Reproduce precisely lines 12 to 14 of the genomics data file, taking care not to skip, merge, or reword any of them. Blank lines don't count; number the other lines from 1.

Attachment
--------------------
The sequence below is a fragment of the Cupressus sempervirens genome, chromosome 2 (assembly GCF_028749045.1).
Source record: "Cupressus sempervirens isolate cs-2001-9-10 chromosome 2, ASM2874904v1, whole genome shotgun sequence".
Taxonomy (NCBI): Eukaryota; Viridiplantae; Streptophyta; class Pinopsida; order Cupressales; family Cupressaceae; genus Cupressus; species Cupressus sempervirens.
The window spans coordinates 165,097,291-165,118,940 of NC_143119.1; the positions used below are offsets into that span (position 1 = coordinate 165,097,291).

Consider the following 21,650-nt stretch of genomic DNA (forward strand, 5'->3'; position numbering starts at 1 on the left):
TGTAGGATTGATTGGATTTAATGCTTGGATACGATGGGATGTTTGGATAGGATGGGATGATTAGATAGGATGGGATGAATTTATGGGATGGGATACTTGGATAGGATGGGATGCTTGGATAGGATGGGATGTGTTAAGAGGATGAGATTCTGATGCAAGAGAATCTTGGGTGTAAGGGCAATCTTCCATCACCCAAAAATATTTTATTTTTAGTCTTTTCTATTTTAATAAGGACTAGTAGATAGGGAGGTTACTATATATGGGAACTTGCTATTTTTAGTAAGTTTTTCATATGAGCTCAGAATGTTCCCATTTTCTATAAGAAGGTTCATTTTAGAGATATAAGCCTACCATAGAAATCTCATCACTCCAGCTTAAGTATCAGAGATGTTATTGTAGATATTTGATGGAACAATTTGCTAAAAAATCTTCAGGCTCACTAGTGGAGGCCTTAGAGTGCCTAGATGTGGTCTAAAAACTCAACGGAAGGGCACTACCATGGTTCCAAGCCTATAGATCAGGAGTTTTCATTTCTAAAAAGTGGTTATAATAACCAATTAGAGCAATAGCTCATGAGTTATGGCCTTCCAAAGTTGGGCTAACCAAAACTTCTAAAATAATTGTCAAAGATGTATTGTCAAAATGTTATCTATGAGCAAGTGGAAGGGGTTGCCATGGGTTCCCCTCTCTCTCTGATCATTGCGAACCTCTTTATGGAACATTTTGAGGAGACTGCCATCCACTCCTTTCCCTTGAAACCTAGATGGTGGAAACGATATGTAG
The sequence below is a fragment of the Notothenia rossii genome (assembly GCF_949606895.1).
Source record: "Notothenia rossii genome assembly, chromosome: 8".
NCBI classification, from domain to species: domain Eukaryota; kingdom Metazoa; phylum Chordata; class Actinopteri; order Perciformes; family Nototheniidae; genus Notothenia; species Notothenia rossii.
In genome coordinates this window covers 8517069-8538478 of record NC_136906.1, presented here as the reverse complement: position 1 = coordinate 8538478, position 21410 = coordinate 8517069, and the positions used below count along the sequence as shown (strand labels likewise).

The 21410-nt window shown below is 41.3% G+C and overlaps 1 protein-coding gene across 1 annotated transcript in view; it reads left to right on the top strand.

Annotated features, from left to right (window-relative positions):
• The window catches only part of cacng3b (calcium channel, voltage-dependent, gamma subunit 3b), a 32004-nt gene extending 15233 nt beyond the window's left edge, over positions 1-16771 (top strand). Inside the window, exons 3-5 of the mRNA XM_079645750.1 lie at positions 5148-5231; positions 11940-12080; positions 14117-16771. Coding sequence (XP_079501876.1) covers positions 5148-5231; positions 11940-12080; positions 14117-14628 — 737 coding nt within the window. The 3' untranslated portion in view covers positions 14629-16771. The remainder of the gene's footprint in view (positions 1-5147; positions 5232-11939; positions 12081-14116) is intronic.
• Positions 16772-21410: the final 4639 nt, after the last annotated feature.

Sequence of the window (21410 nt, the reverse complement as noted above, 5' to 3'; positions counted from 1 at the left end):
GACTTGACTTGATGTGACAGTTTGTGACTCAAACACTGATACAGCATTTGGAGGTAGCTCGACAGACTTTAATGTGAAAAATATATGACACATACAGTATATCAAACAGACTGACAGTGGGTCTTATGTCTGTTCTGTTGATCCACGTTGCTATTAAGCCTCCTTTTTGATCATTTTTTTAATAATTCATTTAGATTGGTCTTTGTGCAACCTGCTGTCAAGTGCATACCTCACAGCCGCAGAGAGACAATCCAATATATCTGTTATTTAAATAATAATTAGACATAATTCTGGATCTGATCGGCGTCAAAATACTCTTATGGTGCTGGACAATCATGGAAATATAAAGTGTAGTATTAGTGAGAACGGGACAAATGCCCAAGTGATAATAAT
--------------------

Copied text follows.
Annotated features, from left to right (window-relative positions):
• The window catches only part of cacng3b (calcium channel, voltage-dependent, gamma subunit 3b), a 32004-nt gene extending 15233 nt beyond the window's left edge, over positions 1-16771 (top strand). Inside the window, exons 3-5 of the mRNA XM_079645750.1 lie at positions 5148-5231; positions 11940-12080; positions 14117-16771. Coding sequence (XP_079501876.1) covers positions 5148-5231; positions 11940-12080; positions 14117-14628 — 737 coding nt within the window. The 3' untranslated portion in view covers positions 14629-16771. The remainder of the gene's footprint in view (positions 1-5147; positions 5232-11939; positions 12081-14116) is intronic.
• Positions 16772-21410: the final 4639 nt, after the last annotated feature.